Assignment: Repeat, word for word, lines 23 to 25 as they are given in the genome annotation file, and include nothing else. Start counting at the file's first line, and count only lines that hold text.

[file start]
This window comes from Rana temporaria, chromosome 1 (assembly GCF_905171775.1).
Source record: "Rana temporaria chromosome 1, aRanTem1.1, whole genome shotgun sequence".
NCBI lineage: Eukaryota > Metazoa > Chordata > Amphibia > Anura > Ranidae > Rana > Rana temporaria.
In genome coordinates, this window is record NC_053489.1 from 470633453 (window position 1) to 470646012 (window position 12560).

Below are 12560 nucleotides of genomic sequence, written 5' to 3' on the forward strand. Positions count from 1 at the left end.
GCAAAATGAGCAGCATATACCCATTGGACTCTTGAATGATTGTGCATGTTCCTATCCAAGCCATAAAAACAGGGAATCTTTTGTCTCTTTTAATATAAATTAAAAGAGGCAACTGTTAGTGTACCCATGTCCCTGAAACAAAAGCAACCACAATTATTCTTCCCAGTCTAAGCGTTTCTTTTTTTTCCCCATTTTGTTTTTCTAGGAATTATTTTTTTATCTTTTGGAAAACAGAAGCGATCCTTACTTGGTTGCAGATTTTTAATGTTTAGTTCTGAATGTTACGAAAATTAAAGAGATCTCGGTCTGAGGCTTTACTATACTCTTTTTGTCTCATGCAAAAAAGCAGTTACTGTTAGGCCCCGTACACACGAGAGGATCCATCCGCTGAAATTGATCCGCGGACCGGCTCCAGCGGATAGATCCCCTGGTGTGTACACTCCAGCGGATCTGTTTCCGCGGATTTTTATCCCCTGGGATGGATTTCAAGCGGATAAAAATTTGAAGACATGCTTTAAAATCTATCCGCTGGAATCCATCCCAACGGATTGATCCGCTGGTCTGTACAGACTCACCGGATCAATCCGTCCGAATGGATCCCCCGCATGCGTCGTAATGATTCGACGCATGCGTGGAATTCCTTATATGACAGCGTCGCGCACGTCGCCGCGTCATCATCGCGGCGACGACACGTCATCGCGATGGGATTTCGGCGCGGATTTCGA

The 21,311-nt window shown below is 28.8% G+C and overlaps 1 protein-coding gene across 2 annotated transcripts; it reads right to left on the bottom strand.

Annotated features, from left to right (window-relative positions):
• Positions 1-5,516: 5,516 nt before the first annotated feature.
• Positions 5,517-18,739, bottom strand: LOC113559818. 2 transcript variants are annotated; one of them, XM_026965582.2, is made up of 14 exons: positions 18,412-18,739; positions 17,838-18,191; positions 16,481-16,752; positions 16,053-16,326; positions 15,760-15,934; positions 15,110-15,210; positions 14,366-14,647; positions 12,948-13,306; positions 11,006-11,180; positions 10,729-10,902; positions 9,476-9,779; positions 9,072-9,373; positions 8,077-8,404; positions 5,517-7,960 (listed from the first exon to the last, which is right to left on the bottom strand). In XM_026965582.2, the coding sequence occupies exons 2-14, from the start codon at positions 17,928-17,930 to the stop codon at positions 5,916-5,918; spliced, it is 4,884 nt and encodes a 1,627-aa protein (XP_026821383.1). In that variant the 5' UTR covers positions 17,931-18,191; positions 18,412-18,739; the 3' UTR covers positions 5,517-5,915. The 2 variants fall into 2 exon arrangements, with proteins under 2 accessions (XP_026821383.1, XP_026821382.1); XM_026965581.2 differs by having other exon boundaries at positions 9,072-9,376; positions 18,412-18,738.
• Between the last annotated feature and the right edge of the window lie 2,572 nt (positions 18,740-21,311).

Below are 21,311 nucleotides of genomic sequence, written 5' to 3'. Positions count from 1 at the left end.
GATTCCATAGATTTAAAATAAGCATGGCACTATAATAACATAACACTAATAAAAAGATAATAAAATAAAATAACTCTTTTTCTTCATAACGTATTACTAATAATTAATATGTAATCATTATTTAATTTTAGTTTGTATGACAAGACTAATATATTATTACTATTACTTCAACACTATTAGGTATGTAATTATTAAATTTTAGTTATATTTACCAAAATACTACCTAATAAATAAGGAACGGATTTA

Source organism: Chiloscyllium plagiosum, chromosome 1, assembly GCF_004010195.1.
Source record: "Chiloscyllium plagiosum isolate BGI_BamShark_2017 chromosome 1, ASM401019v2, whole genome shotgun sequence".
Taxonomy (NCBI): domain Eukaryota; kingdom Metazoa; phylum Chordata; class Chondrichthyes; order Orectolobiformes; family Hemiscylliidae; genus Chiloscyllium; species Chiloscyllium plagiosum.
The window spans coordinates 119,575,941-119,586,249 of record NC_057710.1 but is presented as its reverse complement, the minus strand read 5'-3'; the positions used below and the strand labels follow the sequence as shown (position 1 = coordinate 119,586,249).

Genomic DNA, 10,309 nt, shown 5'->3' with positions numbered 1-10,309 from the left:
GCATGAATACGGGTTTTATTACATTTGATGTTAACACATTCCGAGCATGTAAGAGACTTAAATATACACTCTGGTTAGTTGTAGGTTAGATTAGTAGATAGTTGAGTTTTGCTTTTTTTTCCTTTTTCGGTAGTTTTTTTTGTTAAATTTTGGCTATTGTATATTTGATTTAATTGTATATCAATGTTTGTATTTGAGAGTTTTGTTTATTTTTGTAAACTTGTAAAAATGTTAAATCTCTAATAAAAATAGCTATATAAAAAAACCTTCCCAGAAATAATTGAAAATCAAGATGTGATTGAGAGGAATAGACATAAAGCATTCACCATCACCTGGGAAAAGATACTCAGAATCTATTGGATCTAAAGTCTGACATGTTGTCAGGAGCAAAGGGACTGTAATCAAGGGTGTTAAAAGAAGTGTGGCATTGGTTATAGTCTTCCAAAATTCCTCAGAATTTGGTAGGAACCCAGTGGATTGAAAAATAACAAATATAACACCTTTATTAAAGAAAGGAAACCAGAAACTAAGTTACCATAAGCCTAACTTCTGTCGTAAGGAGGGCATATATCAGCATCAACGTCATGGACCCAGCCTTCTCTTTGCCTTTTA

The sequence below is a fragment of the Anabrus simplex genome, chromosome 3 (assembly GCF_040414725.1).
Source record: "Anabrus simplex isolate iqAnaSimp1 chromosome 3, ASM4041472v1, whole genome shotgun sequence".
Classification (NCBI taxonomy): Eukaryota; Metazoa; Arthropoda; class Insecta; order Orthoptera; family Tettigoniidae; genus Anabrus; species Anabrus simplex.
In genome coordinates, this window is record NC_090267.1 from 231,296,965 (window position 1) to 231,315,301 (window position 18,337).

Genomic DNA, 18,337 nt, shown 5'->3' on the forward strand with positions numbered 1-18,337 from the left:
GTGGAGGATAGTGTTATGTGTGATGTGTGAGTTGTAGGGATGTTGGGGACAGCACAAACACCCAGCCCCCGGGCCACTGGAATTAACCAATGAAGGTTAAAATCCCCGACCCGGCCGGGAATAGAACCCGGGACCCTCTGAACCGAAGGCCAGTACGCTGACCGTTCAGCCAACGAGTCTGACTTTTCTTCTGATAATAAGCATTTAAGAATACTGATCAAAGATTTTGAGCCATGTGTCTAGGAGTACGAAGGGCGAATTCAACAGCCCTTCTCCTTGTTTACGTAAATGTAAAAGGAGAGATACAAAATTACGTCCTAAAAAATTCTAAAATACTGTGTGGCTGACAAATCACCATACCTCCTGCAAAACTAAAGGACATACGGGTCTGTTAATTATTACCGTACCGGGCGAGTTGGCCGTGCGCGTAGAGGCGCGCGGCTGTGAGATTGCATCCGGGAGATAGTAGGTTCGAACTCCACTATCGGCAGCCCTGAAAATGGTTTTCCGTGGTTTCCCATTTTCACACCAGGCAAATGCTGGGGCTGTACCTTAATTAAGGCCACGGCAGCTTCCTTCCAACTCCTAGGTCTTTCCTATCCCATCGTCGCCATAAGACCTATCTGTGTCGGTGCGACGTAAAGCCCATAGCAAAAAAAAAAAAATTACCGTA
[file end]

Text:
In genome coordinates, this window is record NC_090267.1 from 231,296,965 (window position 1) to 231,315,301 (window position 18,337).

Genomic DNA, 18,337 nt, shown 5'->3' on the forward strand with positions numbered 1-18,337 from the left:
GTGGAGGATAGTGTTATGTGTGATGTGTGAGTTGTAGGGATGTTGGGGACAGCACAAACACCCAGCCCCCGGGCCACTGGAATTAACCAATGAAGGTTAAAATCCCCGACCCGGCCGGGAATAGAACCCGGGACCCTCTGAACCGAAGGCCAGTACGCTGACCGTTCAGCCAACGAGTCTGACTTTTCTTCTGATAATAAGCATTTAAGAATACTGATCAAAGATTTTGAGCCATGTGTCTAGGAGTACGAAGGGCGAATTCAACAGCCCTTCTCCTTGTTTACGTAAATGTAAAAGGAGAGATACAAAATTACGTCCTAAAAAATTCTAAAATACTGTGTGGCTGACAAATCACCATACCTCCTGCAAAACTAAAGGACATACGGGTCTGTTAATTATTACCGTACCGGGCGAGTTGGCCGTGCGCGTAGAGGCGCGCGGCTGTGAGATTGCATCCGGGAGATAGTAGGTTCGAACTCCACTATCGGCAGCCCTGAAAATGGTTTTCCGTGGTTTCCCATTTTCACACCAGGCAAATGCTGGGGCTGTACCTTAATTAAGGCCACGGCAGCTTCCTTCCAACTCCTAGGTCTTTCCTATCCCATCGTCGCCATAAGACCTATCTGTGTCGGTGCGACGTAAAGCCCATAGCAAAAAAAAAAAAATTACCGTA